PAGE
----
Prior to my first attack of the dizzies in May 2012, I did not have trouble seeing nor did I wear glasses. When I was growing up, all I wanted were glasses! I know, not usually something that you hear kids pining for. (What can I say? I’ve always marched to the beat of my own drum.) To my great disappointment, every time I went to the eye doctor I had perfect vision.
When I had gone to my ex-primary care physician in June 2012 complaining of headaches, dizziness, and trouble getting my eyes to focus, she suggested that I needed to make an eye appointment. (Read more about that horrible doctor appointment here.) Next thing I knew, I had glasses and my perfect vision went out the window.
After I came down with a case of the dizzies, and as a part of my Vestibular Rehabilitation Therapy, my physical therapist gave me exercises designed to help improve the focus of my eyes. I performed eye exercises designed to retrain my brain. These exercises helped and, eventually, I improved. I became much better at tracking objects with my eyes. Even better, after months of checking the mirror every morning, I no longer had nystagmus. But still, I questioned every doctor about my eyes because they felt so different. I kept reporting to any doctor who would listen (and even to those who wouldn’t) that my eyes and vision felt strange. No doctor seemed to think it was that important. I began to question what my eyes were like prior to the dizzies. Wasn’t I always the one who could read from far away? Or maybe I couldn’t remember that I had trouble reading words from a distance? Were words blurry before? I doubted myself.
In December 2012, my husband went for an eye appointment with a doctor he had been seeing since he was a kid. During the appointment, the subject of me and my dizzies came up. My husband’s doctor kept asking him questions about me and, surprisingly, he knew all about vestibular neuritis (by this point we were quite used to having to explain what it was…even to those in the healthcare industry!) As luck would have it, this doctor was no ordinary Ophthalmologist. He is an Ophthalmologist who has experience dealing with patients who have Vestibular Disorders and whose area of expertise includes visual rehabilitation!
I was able to get an appointment with this doctor in early January. It was one of the best doctor’s appointments I’ve ever had. This doctor understood what I was going through. He didn’t discount me or what I had been experiencing. He believed me! It wasn’t all in my head!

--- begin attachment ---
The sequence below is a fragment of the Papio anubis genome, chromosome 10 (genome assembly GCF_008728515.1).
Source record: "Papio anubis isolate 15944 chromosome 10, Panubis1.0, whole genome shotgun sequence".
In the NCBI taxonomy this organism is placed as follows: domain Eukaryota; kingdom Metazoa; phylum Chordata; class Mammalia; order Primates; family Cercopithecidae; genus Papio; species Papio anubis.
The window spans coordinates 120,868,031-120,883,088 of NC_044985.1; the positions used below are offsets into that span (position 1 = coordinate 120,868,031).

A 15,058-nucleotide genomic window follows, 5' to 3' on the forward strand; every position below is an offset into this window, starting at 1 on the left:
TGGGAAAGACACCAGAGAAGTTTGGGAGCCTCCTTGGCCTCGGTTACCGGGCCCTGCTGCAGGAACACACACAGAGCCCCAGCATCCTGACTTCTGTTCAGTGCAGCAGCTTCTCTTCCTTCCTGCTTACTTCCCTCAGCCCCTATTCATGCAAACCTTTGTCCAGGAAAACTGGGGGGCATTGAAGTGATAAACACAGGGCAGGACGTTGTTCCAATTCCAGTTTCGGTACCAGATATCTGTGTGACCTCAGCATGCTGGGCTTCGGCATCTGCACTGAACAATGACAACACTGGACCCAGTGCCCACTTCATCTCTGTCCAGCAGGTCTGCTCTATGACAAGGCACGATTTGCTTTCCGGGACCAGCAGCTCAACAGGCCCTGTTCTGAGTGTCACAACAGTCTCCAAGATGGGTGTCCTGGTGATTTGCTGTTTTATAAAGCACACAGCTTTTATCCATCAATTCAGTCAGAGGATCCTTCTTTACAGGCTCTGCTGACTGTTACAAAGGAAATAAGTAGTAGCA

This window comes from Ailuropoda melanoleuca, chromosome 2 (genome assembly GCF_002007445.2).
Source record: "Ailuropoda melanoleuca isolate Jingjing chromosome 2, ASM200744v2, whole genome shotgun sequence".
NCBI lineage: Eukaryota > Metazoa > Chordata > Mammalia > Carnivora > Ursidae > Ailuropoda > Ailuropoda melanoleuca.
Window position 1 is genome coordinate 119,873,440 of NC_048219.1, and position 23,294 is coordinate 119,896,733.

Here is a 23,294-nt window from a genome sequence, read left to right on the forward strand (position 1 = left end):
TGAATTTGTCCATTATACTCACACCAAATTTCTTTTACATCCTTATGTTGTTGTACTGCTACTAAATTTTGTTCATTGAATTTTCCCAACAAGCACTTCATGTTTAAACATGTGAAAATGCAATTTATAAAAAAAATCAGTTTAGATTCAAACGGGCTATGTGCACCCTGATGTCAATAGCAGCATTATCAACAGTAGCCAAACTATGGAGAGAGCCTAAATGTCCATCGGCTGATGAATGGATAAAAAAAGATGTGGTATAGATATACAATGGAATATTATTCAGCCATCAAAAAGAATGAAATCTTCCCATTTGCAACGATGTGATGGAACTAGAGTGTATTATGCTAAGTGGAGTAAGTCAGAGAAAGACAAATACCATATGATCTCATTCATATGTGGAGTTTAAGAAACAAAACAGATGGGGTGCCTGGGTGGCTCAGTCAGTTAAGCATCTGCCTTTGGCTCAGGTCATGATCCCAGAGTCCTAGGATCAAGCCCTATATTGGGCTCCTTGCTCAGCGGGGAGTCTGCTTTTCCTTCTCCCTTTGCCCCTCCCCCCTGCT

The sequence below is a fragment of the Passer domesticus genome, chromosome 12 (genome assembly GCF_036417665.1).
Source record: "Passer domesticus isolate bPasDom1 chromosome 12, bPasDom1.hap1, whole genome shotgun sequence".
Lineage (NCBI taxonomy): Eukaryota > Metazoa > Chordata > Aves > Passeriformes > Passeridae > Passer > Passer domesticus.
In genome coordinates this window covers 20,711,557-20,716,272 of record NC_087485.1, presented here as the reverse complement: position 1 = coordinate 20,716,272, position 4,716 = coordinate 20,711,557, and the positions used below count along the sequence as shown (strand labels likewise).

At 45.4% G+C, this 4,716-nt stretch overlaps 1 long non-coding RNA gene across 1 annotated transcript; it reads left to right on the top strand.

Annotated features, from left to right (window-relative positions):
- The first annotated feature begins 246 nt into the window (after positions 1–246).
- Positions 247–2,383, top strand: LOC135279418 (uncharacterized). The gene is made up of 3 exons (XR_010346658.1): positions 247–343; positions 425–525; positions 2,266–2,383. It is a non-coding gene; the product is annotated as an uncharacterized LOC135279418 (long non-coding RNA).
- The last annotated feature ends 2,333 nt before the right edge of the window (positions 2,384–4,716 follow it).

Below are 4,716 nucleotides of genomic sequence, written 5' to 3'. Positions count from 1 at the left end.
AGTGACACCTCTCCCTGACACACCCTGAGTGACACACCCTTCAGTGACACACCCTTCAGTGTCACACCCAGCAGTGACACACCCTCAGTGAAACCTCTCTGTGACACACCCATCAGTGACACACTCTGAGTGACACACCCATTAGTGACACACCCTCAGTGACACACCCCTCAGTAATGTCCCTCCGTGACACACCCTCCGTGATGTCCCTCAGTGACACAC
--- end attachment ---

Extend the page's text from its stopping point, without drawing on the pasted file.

As a reminder, balance is achieved by using input from the following: 1) the Vestibular System; 2) Proprioception (the sense of the orientation of one’s limbs in space, in other words, your sense of touch and the feeling of the ground beneath your feet); and 3) Input from your Vision. I already knew at this point that I had a non-functioning right vestibular system. I also already knew at this point that I had uncompensated vestibular neuropathy (more about that here). But now I had a doctor confirming that I had become overly dependent on my eyes as a result of my vestibular disorder. The Ophthalmologist gave me a lengthy written report of my examination, which states the following: “Emily has history of vestibular hypofunction following vestibular neuronitis of the right ear. She has visual oculomotor dysfunction, convergence insufficiency with visual motion hypersensitivity. She appears to have developed visual dominance after her above vestibular disorder.”
AH-HA!! It explained why after my attack of the dizzies, my eyes now feel tired all the time and I frequently suffer from headaches! It explained why my balance sucks in the dark! It explained why my eyes feel different! My little eyeballs are working overtime to inform my brain about position and movement, in order to help me maintain balance. After all this time of not even knowing what truly caused my vestibular disorder, having an answer to something was like wrapping myself in a large, soft, cozy blanket. I was comforted.
Having the doctor tell me about my visual dominance didn’t solve anything; it didn’t cure anything. But it reassured me. Because Vestibular Disorders are usually invisible to those around you, we can have a tendency to doubt ourselves. To wonder if we are imagining symptoms. I’ve learned that it doesn’t matter if a doctor doesn’t think your symptoms are important. YOU are the expert about your body, not them. It does not matter how many letters they have after their name, they are not inside your skin and they do not feel what you feel.
Don’t doubt your body and the messages it sends you.